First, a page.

World Book Day and Learning to Smash the Patriarchy

by Stacey Smith
Stacey Smith

There’s a phrase, “Don’t judge a book by its cover.” I’ve always done well on the metaphorical side of that advice, but never literally. Because if I see a book written by a woman I am in. I’m judging, and it’s already good. I may be biased and I don’t give two shits.

I remember “celebrating” World Book Day back in grade school and now it infuriates me. Every kid had to dress up like their favorite book character. If you were lazy, you repurposed a Halloween costume and claimed it was from a book. World Book Day was mostly retail therapy and focused more on these costumes than on the actual books. This year, I’m dressing up as my favorite book character: A feminist. I’m going braless, I’ll shave if I want, and I’m going to wear my Michelle Obama socks.

To get us in the mood to really celebrate World Book Day on April 23rd, here are 10 feminist books I’ve made up that I recommend reading:

  1. Girls Get Themselves Pregnant: A Scientific Book Proving That’s Not the Way It Works
  2. Girltini: A Guide to Making Cocktails with Male Tears
  3. Smile, Men
  4. The Kitchen and Other Places We Don’t Belong
  5. Faking an Orgasm or Facing the Inevitable
  6. Ways to Take up Space on Public Transit
  7. Keep Your Rape Whistle — I’d Rather Have Change
  8. The Vagina Dialogues: Conversations I Have with My Vagina
  9. Single Mom: The OG Superhero
  10. My Body, My Ice Cream

Now, here are 10 real feminist books I recommend reading and why:

  1. No One Is Too Small to Make a Difference by Greta ThunbergThis 17-year-old Swedish climate activist wrote this as a rallying cry to wake us all up so we fight for our planet. When I was 17, I was playing field hockey, eating Zebra Cakes, and in the musical Bye Bye Birdie. Two Zebra-Cake encrusted thumbs up for Greta.
  1. No One Tells You This by Glynnis MacNicol – There’s so much pressure to fit into a box when you’re a woman (even though we have our own).  This book is a beautiful take on how not having a marriage and kids isn’t good or bad – it’s just different. I love my fiance with all of my heart, but I know that if I didn’t have him, I’d be happily living in a cabin full of corgis. Neither is better or worse – they’re  just different.
  1. My Wild and Sleepless Nights by Clover Stroud – Are you ready for a one-way ticket to “Sob City, USA?” This book is an honest account on the conflicting emotions of motherhood. And I thought being a “plant mom” was hard. Really, if you can find tissues in this pandemic, have them nearby.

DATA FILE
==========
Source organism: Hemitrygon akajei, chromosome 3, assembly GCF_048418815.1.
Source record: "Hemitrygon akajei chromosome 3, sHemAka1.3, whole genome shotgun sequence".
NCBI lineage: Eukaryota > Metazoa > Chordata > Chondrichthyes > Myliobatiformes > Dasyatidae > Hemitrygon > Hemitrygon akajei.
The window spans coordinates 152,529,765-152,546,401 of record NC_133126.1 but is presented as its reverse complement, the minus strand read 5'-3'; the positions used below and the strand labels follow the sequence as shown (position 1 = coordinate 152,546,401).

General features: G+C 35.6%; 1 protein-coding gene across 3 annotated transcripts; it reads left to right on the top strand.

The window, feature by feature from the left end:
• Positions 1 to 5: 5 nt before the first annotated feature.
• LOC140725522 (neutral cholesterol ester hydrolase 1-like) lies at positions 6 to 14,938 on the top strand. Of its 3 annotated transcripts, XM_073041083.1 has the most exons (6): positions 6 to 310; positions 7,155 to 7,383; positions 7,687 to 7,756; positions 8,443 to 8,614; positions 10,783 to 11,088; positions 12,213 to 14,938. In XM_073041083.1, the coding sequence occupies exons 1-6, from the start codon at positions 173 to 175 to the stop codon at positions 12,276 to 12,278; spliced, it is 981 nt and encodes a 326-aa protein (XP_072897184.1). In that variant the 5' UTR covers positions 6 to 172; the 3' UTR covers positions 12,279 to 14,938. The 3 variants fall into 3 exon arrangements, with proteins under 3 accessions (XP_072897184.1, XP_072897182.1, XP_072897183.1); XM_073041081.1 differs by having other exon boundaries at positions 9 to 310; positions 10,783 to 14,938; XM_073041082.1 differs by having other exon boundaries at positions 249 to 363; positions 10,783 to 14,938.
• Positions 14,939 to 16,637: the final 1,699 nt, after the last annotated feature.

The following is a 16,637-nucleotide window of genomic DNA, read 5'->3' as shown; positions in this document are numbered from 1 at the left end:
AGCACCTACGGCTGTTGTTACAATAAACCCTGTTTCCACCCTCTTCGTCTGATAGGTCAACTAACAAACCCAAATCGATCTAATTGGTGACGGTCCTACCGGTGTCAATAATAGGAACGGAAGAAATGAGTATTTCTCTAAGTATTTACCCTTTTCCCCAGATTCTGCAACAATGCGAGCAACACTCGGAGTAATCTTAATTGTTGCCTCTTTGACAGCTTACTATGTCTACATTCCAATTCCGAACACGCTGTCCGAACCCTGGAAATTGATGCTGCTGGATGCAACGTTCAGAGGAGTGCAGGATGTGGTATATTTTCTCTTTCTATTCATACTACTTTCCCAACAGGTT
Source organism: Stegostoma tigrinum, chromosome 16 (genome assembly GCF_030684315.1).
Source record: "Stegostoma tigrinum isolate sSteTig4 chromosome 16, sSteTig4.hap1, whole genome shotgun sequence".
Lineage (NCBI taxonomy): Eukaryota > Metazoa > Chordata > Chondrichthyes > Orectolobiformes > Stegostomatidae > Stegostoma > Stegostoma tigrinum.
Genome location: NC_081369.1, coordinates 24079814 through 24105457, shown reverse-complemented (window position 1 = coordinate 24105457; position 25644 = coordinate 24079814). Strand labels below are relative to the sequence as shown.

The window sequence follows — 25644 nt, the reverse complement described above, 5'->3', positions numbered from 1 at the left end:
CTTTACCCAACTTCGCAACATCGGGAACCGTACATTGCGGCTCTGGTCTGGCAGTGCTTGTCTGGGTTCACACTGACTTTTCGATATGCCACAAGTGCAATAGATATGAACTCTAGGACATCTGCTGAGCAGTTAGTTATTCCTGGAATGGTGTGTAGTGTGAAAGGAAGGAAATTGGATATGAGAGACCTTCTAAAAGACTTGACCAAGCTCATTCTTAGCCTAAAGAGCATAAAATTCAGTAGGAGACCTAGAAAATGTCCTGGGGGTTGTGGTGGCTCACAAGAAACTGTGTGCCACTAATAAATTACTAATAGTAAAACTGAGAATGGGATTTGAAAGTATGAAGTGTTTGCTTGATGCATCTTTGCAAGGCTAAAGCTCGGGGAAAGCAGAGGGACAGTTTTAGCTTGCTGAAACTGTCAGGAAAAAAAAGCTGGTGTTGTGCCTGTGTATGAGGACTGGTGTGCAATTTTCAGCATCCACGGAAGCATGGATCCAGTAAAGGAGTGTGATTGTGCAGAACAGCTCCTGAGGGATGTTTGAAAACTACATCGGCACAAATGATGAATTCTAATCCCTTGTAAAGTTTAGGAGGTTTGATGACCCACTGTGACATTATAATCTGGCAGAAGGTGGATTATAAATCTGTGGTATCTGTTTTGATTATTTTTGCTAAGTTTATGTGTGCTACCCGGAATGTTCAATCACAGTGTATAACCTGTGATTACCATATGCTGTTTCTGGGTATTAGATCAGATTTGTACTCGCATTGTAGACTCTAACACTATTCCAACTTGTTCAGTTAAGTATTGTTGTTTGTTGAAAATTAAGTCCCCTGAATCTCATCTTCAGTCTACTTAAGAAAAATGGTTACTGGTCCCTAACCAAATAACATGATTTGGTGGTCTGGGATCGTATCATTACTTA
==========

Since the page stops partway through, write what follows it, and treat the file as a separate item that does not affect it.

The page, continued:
1. Hood Feminism: Notes from the Women That a Movement Forgot by Mikki Kendall – The needs and thoughts of women of color are often pushed to the side of  “mainstream feminism.” The book speaks passionately about broadening our idea of what  feminism is and urges us to include food insecurity, access to quality education, safe neighborhoods, a living wage and free and accessible medical care. A great read for white feminists who think they understand intersectional feminism, but probably don’t.
  1. Burn It Down: Women Writing About Anger, edited by Lilly Dancyger – Hear us roar. We’re lionesses and we’re ready to be the MANE EVENT. Too often, women are taught to squelch their anger and put on a smile. No one in this book is covering up their true emotions.
  1. I Am Malala: The Story of the Girl Who Stood Up for Education and Was Shot by the Taliban by Malala Yousafzai, co-written with Christina Lamb – It’s all in the title. I am floored by this young woman. Technically, “Malala Day” is July 12th, but for me – it’s every damned day.
  1. Believe Me: How Trusting Women Can Change the World, edited by Jessica Valenti and Jaclyn Friedman – One of America’s greatest flaws is the tendency to doubt women. This collection of essays is part of the cultural shift that began with #MeToo. Women share and affirm their personal experiences, gaining power in numbers. The primary message is that we must all believe women, and not just when it’s convenient.
  1. Revolting Prostitutes: The Fight for Sex Workers’ Rights by Juno Mac and Molly Smith – This book sheds light on a lot of topics I was  unfamiliar with and anything that educates and increases compassion is an important read. . It’s time we all accept that sex work is work and those who do it should have a seat at the table when it comes to safety, pay, benefits and all the rights the rest of us fight for.
  2. Anything written by the following queens: Maya Angelou, Sylvia Plath, Dorothy Parker, Caitlin Moran, Margaret Atwood, Roxanne Gay, Gloria Steinem, Bell Hooks, Lindy West, Jane Austen, Brene Brown and Nora Ephron. These women are often cited in any “Top Feminst Book” list. This list is no different, and yes, I AM a walking Brene Brown quote.
  1. Random Female Syndromes: Funny Fixes for All the Things You Thought Were Wrong with You – THIS IS A MUST READ. Your life will completely change. You’ll still have the same house in Iowa with a low-grade rat infestation and your husband will probably still forget to put the toilet seat down, but you will laugh your ass off. And although a handful of CBD gummies and a glass of red wine seems like the best medicine (just me?), the best medicine is  actually laughter.  So take those meds (laughter) and feel better (more empowered).

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